That makes me think the trade up option is kind of pointless smile

Re: Piano Purchase Considerations
DreamPiano80 #2987714 06/04/20 07:37 AM
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Originally Posted by DreamPiano80
Originally Posted by ShiroKuro
Ok, here's my paranoid brain talking. How many years do you anticipate having the piano before you trade up? Are you certain that piano shop will still be there? After covid and all the economic challenges facing our country?

The bad thing about buying with trade up in mind is, you only benefit if you buy from that same dealer in the future. And that means the dealer has to still be there.

Wait, I forgot, we're talking about Faust Harrison.... you should be fine then.

I'm just feeling particularly paranoid lately...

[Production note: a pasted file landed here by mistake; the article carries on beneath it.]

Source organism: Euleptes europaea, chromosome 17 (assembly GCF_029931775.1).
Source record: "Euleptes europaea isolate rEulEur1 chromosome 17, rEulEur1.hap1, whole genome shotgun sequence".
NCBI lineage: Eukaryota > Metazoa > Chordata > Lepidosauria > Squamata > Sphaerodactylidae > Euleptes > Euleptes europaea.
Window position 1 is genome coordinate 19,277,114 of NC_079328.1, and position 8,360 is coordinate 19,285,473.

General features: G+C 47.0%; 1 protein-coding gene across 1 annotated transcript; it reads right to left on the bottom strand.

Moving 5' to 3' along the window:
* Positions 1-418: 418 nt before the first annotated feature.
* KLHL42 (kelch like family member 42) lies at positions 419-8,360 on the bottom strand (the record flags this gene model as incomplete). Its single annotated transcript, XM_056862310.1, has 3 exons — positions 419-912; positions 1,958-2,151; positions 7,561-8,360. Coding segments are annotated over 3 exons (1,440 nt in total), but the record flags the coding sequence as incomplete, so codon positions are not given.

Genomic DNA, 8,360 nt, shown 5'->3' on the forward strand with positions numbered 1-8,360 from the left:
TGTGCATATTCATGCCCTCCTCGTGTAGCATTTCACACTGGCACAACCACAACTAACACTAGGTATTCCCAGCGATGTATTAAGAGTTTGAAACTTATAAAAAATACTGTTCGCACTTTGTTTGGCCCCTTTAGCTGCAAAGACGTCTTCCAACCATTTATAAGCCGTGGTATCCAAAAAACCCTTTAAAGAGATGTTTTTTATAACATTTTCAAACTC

Excellent point there !!

That makes me think the trade up option is kind of pointless smile

The other bad thing about trade up options is that you might (almost certainly will) have to pay more for the replacement piano than if you were negotiating freely and could purchase from anywhere. That said I have just traded up my own piano and benefited greatly from the arrangement.

Do bear in mind that if you buy a new piano and then trade in up later the dealer takes a big hit as he won't be able to sell on your used piano at anywhere near the price of new ones, so that hit has to be made up somewhere i.e. either on the trade in price offered or the purchase price of the new piano.

Re: Piano Purchase Considerations
ShiroKuro #2987808 06/04/20 11:55 AM
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Originally Posted by ShiroKuro
Ok, here's my paranoid brain talking. How many years do you anticipate having the piano before you trade up? Are you certain that piano shop will still be there? After covid and all the economic challenges facing our country?